Tuesday 27th January 2015

Home » Frontpage » Currently Reading:

Revisiting The Restoration Of The Jesuits

August 6, 2014 Frontpage No Comments

By RAY CAVANAUGH

Many assume that Jesuits have existed without much official opposition. Such has not been the case. This August 7 will mark the 200th anniversary of the issuing of the papal bull, Sollicitudo omnium ecclesiarum, which restored the Jesuit power that had been suppressed for some 41 years. The post-Restoration decades would see a mighty rebound, as Jesuit institutions — including many in the U.S. — began to flourish.
Established in 1540 by Ignatius of Loyola, the Society of Jesus consisted of members known as Jesuits who each desired “to serve as a soldier of God.” By the 1750s, there were over 20,000 Jesuits across the world.
Aside from converting countless souls to Catholicism, they were an intellectual force, having founded several hundred seminaries and colleges worldwide; they were also the preeminent scholastic influence in Europe.
With such power, however, came controversy and enemies. Anti-Jesuit sentiment was championed by leading philosophers of the Enlightenment era, which bloomed as the 1700s progressed. Aside from this opposition in the intellectual climate, Jesuits were viewed as meddling too much in governmental affairs and not deferring sufficiently to the European monarchs.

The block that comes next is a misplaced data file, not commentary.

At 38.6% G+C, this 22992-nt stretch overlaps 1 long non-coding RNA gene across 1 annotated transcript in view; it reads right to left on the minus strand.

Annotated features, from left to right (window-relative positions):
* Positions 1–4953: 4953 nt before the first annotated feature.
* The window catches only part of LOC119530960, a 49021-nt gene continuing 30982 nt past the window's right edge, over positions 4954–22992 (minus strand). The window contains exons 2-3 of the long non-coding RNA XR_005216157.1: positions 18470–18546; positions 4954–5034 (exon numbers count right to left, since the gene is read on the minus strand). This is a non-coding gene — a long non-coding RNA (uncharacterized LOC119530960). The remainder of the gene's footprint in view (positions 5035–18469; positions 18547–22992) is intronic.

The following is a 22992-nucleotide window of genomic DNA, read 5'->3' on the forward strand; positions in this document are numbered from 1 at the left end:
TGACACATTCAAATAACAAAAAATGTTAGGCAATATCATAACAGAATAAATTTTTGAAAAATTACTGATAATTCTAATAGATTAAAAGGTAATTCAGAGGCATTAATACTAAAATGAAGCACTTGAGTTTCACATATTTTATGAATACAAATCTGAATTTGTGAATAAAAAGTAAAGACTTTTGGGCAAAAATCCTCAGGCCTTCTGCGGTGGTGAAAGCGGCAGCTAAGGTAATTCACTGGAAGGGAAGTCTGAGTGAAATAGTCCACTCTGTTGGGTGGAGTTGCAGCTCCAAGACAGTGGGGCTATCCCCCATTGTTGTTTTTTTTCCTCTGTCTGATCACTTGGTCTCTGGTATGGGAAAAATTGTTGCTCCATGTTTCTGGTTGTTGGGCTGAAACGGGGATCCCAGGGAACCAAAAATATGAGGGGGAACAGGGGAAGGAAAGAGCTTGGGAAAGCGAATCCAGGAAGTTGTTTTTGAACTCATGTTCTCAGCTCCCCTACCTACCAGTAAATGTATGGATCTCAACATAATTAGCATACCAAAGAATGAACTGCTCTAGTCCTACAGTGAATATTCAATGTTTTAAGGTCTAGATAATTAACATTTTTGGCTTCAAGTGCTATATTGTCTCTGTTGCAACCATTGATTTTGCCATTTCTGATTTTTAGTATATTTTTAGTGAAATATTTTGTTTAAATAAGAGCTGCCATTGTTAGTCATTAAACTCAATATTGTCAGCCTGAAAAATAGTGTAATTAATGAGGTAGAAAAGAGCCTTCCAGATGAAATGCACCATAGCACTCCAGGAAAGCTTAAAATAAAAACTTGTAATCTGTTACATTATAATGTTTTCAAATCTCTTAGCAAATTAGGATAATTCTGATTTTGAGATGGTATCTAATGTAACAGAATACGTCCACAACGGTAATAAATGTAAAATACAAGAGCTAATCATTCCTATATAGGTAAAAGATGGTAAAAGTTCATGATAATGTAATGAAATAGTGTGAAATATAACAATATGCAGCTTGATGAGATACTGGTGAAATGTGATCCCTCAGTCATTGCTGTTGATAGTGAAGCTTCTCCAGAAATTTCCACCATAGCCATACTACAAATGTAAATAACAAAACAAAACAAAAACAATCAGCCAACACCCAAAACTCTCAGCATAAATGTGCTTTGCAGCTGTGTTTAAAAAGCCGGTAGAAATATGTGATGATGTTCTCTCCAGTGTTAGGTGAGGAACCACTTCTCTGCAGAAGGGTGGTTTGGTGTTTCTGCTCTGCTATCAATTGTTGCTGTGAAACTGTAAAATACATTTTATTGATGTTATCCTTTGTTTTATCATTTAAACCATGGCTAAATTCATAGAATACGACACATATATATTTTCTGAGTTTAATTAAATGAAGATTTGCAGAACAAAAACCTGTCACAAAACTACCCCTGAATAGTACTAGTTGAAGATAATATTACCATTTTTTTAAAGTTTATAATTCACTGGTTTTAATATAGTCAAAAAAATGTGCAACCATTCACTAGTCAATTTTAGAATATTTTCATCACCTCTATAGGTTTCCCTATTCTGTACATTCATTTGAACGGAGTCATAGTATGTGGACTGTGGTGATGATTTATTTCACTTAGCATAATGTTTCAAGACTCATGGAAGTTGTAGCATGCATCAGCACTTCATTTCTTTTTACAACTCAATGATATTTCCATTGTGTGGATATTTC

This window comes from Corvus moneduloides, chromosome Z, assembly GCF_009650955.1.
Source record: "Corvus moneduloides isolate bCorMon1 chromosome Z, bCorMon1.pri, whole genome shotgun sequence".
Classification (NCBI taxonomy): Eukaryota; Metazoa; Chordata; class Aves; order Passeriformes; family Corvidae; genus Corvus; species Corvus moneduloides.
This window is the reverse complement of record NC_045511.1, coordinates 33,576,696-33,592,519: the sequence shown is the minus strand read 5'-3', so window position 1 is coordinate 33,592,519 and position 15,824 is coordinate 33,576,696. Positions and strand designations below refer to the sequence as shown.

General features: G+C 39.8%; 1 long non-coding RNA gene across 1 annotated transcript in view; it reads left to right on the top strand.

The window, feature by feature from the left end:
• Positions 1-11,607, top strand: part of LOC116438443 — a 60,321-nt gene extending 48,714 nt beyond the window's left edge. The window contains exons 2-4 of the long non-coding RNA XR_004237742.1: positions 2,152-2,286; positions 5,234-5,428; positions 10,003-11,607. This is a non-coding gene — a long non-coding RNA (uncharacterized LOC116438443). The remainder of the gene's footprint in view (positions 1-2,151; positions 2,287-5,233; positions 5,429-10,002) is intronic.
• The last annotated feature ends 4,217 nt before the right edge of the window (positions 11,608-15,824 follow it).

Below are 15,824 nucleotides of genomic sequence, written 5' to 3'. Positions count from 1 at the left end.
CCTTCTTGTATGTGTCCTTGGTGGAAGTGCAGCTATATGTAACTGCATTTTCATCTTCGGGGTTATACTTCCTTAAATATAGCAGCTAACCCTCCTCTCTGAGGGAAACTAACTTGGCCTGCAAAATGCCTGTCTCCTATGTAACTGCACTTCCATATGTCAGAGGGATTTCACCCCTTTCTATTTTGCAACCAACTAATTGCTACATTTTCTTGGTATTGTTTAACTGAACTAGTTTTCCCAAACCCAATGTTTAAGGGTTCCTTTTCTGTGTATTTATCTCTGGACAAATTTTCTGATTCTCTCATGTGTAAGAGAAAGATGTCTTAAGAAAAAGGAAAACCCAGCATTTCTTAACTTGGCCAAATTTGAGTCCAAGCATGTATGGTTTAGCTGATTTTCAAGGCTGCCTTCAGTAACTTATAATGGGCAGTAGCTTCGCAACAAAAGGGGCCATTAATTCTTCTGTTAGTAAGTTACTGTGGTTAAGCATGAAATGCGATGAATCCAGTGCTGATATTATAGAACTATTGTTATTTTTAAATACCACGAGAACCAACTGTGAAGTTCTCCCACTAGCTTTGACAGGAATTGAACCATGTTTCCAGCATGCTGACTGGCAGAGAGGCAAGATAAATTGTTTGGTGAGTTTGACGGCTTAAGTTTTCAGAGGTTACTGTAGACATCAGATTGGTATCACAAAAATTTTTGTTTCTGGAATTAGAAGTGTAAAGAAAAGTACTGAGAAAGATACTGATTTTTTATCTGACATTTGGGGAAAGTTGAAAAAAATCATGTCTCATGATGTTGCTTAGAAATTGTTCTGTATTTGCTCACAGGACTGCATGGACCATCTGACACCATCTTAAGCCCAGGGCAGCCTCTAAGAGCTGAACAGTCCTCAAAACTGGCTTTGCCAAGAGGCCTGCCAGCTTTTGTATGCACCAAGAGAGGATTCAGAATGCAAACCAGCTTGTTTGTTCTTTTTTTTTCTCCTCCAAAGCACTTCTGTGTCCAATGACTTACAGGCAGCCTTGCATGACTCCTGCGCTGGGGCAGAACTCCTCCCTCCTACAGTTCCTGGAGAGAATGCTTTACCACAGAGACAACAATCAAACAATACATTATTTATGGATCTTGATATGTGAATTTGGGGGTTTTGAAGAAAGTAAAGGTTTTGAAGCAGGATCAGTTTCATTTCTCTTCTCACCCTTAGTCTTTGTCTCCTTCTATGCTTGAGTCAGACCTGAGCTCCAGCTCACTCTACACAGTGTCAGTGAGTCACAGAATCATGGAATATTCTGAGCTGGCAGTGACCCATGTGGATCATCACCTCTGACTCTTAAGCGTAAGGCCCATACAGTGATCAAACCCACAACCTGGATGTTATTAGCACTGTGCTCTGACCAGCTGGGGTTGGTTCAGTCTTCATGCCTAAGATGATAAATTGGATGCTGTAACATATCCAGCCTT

God’s Soldiers by Jonathan Wright tells how the first nation to turn against the Jesuits was Portugal. There was already tension between the Jesuits and the Spanish and Portuguese empires over the handling of Jesuit settlements in South America. Aside from conflict with the leadership, the Society irked much of the regular population when, in the aftermath of an immensely destructive 1755 earthquake, Jesuits blamed the event on the nation’s sinful climate.
In 1758, there was an unsuccessful assassination attempt on King Joseph of Portugal. The Jesuits were blamed for this act, and in February of the following year, the government took severe action.
All of the country’s Jesuits were restricted to three of their buildings, and their other properties went to auction. April 1759 saw the official banishment of the Society; over 1,000 Jesuits were exiled, and 250 were sent to prison.
After Portugal, came France. There, the monarchy had grown tired of disputing with the Society over its handling of French territories in the Caribbean. Inspired by the recent Portuguese turn of events, the French government declared in March 1762 that the Society had never held genuine legal status.
Many Jesuit works were cast into the fire, and the closure of all Jesuit schools began. Though the Society was officially dissolved in 1764, the terms were not quite as harsh as in Portugal, and ex-Jesuits were allowed to remain in the country.